Literary Devices – Part 1
Yesterday I remembered that with all these posts I’ve never one wrote about how I actually start writing on a new piece.
It turns out it has everything to do with narrative techniques or devices. I like working with interesting ideas and concepts, so if I have to write something based on one of those I just go with the flow and try to milk it as much as I can.
On my previous post, I kinda used one of those devices, but now that I’m rant free, I should be able to talk about a couple of them in a more coherent fashion.
The first is the unreliable narrator.
The unreliable narrator is a great narrative device that can create more interest in your readers as the story goes along, and I’ll explain why. I’m sure that some of you are familiar with the movie Rashomon by Akira Kurosawa. What that movie deals with is the same story, or situation (let’s call it that way), told from different characters. What does this do? First of all it allows you to explore the personality of your characters. One character might be more observant than others, another character might have some prejudices against a certain class of people and will talk about them in a negative fashion. If you are reading from just one character’s point of view you may not be able to pick the differences or how that character is truly different, but if you do the same for multiple characters then you can flesh out your characters more, and really give some extra flavour to your story. One character might be a complete liar and all the things you’ve read about can be just fabrications. For some that might be annoying, personally I find it amusing and interesting. Another thing that can happen is that your unreliable narrators can explore your world in different ways and give a greater sense of depth to your universe. One character can perceive the world in a completely different way and it could turn out that it had nothing to do with how the world truly was. I just finished a couple of months ago a good story that used this element: The Moonstone. It was a great read and I found the work to be very interesting. It adds to mystery and intrigue.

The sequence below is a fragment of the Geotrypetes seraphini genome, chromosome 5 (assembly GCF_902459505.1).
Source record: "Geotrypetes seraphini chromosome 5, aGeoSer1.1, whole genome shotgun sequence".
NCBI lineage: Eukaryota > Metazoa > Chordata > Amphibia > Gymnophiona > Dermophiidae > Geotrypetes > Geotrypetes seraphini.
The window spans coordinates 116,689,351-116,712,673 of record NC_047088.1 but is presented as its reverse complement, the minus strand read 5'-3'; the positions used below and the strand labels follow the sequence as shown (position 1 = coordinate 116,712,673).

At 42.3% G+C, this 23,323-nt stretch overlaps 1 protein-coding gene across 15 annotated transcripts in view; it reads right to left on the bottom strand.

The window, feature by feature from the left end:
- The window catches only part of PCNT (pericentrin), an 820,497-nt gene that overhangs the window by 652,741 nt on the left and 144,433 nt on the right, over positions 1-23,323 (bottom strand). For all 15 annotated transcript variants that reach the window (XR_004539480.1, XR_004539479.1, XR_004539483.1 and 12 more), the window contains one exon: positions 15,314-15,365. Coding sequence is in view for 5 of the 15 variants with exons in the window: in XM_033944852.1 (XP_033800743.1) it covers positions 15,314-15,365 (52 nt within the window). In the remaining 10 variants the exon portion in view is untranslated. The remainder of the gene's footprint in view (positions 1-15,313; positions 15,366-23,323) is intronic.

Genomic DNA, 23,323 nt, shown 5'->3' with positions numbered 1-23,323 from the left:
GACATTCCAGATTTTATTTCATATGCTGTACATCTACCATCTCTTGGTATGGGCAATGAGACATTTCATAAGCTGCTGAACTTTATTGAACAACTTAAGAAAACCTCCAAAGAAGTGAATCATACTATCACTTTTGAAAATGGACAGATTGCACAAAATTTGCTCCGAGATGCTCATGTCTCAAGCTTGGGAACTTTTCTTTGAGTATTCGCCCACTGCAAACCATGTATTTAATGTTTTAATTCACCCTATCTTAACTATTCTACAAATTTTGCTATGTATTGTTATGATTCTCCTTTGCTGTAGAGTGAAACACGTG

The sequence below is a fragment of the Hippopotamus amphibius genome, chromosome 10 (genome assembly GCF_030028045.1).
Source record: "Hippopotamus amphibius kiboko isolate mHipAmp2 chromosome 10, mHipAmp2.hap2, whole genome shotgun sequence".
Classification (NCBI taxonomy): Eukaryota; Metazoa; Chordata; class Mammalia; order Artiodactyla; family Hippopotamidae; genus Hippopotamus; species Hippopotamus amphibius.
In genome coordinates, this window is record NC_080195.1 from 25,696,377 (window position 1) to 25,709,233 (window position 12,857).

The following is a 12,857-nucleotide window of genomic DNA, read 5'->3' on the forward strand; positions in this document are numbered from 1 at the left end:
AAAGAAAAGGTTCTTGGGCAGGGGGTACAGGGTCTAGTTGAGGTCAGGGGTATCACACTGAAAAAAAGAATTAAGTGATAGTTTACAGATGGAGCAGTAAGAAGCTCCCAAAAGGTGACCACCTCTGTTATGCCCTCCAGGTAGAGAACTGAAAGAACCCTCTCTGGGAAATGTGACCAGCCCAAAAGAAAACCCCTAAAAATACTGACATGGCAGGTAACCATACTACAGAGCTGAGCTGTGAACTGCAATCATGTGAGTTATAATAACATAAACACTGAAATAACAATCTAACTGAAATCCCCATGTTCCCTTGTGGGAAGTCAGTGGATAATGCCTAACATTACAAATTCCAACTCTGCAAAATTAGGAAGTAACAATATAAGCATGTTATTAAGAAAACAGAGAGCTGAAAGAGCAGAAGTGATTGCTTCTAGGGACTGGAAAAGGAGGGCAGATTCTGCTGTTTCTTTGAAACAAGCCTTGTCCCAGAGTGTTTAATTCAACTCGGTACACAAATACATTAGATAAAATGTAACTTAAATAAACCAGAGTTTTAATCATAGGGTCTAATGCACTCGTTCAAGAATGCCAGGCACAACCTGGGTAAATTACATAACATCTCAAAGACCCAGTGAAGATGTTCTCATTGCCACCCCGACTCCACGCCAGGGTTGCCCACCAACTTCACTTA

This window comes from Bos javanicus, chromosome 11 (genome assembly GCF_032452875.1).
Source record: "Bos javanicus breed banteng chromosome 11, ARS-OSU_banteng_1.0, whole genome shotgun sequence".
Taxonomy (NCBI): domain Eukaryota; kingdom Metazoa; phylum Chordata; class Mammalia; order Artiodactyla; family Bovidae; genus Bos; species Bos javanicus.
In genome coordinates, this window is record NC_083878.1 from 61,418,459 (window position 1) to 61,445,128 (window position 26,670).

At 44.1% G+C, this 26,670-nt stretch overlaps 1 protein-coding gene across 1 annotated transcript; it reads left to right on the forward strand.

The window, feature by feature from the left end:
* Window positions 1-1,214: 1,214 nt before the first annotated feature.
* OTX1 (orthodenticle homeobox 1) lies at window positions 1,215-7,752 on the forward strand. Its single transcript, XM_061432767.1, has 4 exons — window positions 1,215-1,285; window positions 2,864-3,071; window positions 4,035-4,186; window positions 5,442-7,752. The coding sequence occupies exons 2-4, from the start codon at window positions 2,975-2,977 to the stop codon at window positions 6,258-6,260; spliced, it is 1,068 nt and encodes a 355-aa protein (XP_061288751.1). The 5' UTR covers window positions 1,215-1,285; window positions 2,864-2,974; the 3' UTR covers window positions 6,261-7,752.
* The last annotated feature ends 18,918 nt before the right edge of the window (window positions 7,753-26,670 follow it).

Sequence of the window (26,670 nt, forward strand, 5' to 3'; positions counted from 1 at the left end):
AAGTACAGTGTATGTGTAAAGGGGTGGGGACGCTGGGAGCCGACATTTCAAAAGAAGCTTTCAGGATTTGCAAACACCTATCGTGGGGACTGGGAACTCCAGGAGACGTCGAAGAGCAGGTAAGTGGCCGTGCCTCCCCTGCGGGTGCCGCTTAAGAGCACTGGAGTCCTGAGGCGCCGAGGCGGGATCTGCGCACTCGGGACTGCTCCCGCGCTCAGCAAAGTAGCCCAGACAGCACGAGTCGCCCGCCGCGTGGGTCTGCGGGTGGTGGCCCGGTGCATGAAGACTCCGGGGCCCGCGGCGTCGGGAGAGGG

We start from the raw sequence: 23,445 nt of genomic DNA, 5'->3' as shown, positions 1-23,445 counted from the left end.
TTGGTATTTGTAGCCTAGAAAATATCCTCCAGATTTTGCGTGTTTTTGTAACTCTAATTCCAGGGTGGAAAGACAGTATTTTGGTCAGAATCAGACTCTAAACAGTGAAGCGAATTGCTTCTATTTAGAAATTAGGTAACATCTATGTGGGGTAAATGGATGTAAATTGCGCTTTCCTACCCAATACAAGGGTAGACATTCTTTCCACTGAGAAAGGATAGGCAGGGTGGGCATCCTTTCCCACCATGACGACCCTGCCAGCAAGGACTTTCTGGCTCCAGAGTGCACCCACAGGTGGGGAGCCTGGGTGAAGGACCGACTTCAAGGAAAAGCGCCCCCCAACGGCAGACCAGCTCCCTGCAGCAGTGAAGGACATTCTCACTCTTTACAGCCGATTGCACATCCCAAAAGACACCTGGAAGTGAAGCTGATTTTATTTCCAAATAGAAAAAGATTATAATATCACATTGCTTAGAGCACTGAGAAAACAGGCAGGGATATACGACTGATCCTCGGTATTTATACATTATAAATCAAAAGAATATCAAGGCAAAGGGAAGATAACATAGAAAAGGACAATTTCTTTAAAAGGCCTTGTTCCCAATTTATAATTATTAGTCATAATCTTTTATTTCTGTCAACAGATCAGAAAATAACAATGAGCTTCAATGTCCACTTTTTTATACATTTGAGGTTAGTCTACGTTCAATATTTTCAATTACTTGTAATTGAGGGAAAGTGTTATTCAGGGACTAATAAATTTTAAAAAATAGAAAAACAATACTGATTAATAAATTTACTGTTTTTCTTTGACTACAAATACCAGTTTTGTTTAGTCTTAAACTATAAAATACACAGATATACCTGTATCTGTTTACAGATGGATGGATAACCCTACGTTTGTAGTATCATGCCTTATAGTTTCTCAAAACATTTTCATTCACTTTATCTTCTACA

Another device is: in medias res
Writing in medias res can be a very good technique when writing the beginning of a story. Why bother with lots of information if you can get right into the action? I’ve written before that first impressions are very important. But the benefits don’t end here: when you are writing in medias res you are giving the reader a lot of questions that you can answer at your own pace. It increases the interest, at least for me. Why is that? If you start with the action and only give little by little of what the reader should know you are captivating the reader to discover more about your story and your characters and why they are doing what they are doing.
Now I know I didn’t tell you anything you didn’t know already, but I find these to be some interesting concepts to write around, if you know how to write them well and if they fit into your story.
And this concludes the first part, expect part 2 tomorrow!
Have a nice day!